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Del Rio Announces Congressional Candidacy

Del Rio Announces Congressional Candidacy

BY KAREN GLEASON karen.gleason
@delrionewsherald.com

Del Rio native Raul Reyes Jr. stood on a high bluff overlook-ing the Rio Grande
on Monday and an-nounced his candidacy for the U.S. House of Representatives. “I’m going to chal-lenge Will Hurd in the March 2020 Republican Party primary,” said Reyes, a retired lieu-tenant colonel in the U.S. Air Force. “We’re all a little upset with the way things have turned out with Will Hurd; he’s the guy that doesn’t believe in the wall, and we believe in security that includes the wall, so we’ve come out here to the Rio Grande to let folks know, hey, Raul Reyes is for the wall,” Reyes said. But Reyes said his campaign against Hurd will involve more issues than the wall. “We’ve got to fix a bunch of other stuff, like the Flores settle-ment, and of course we have to work on the retention problem with the Border Patrol as well and get in-depth into some of the things that are really plaguing the border. It’s understood that you can’t put a wall everywhere, but where possible, we need to. “I was born and raised in Del Rio, and I’m a proud native son. I’m a product of the Junior ROTC program here at Del Rio High School, and the good men there, Col. Hansen, Sgt. Sanders, Chief Keys and a bunch of other folks, but them, along with my parents, helped steer me in some right directions, and I ended up in college in An-gelo State, got a commis-sion and became a second lieutenant in the United States Air Force in 1994,” Reyes said. Reyes served in the Air Force about 22 years, where he worked as a cyber security officer, ultimately becoming responsible for all of the command and control of cyber defense operations for the entire Air Force. Reyes said he speaks Spanish fluently, a trait that has stood him in good stead in the Air Force. He said he served a number of tours of duty in Central and South America. “I had what would be known in the Army as a foreign area officer position because of my skillset for language and being able to hunker in wherever I needed to, so I’ve been to every coun-try in Central and South America, but extensively in Colombia and lots of time in Central America,” Reyes said. Reyes retired from the Air Force in April 2016. Since then, he did a stint at Southwest Teas Junior College as their chief information officer and was promoted to vice president of administrative affairs, but “when the Air Force came call-ing again,” he went back to Randolph Air Force Base, where he works in the Security Assis-tance Training Squad-ron, which secures all of the training through contracts for the United States’ partner nations. Reyes is also a businessman who began his own home construction business.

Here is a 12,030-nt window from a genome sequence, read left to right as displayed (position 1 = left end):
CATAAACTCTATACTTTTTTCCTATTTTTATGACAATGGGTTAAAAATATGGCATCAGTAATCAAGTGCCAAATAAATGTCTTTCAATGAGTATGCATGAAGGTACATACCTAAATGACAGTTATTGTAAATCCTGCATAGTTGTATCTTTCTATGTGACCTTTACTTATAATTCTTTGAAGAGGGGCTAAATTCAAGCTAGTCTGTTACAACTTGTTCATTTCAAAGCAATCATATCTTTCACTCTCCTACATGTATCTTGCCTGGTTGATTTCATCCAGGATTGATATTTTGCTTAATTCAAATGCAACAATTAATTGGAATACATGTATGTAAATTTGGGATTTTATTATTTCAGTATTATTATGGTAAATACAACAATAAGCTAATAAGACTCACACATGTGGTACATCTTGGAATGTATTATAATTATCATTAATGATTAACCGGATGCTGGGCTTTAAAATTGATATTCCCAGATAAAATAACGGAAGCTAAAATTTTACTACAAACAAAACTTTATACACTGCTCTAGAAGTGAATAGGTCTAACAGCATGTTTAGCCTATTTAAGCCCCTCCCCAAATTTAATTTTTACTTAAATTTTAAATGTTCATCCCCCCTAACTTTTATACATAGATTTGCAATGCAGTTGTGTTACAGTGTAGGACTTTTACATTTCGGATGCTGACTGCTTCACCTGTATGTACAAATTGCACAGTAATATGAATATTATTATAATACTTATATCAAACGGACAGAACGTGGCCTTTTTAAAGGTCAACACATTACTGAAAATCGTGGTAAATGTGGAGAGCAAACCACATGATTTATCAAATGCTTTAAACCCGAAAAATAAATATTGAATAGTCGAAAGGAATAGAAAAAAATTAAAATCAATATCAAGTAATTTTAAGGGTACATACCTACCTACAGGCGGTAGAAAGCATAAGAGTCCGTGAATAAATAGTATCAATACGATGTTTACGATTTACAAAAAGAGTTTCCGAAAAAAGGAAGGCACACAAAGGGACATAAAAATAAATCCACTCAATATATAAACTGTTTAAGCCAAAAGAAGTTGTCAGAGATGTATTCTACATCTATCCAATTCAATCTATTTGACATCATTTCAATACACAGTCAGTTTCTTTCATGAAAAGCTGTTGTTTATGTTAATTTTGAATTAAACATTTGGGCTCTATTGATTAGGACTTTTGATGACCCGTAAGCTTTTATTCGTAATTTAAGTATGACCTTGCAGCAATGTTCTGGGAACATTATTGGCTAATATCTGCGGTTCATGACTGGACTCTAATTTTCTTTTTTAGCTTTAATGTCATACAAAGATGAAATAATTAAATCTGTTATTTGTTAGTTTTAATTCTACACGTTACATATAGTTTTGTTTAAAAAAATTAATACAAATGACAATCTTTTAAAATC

Reyes said he will focus his campaign on bringing attention to Hurd’s voting record. “He’s voted against funding for the border wall. He’s voted against the National Emergency Act. He called the border crisis ‘a myth.’ Every-body can look it up. He’s become the darling of the Democrats and the liberal media. I’ve served the nation, and there’s a need for somebody to step up and say, ‘We have a problem here.’ We’re the kindest, best human beings, because we help the world. We always do. This has nothing to do with not helping folks; this has everything to do with protecting Texas, protecting Del Rioans and making sure that drugs don’t get into this country,” Reyes said.

He pledged to run a positive campaign, with a focus on Hurd’s voting record.

“We’re just going to make a distinction; this is what you have now, and this is what you can have later. There is an oppor-tunity to fix a lot of these issues, but you need lead-ership, and I bring that to the table,” Reyes said. 

“Our platform includes bringing jobs to places like Del Rio. If we look across this river, and we see the maquilas on the other side. Why are they not here? I’m going to ask those questions and de-mand answers, as to how we can bring those jobs here,” he added, noting he lived in Del Rio when the Levi-Strauss plant here closed its doors.

“We can do what they do there better here, so somebody has to ask those questions and figure out how to bring those jobs back,” Reyes said.

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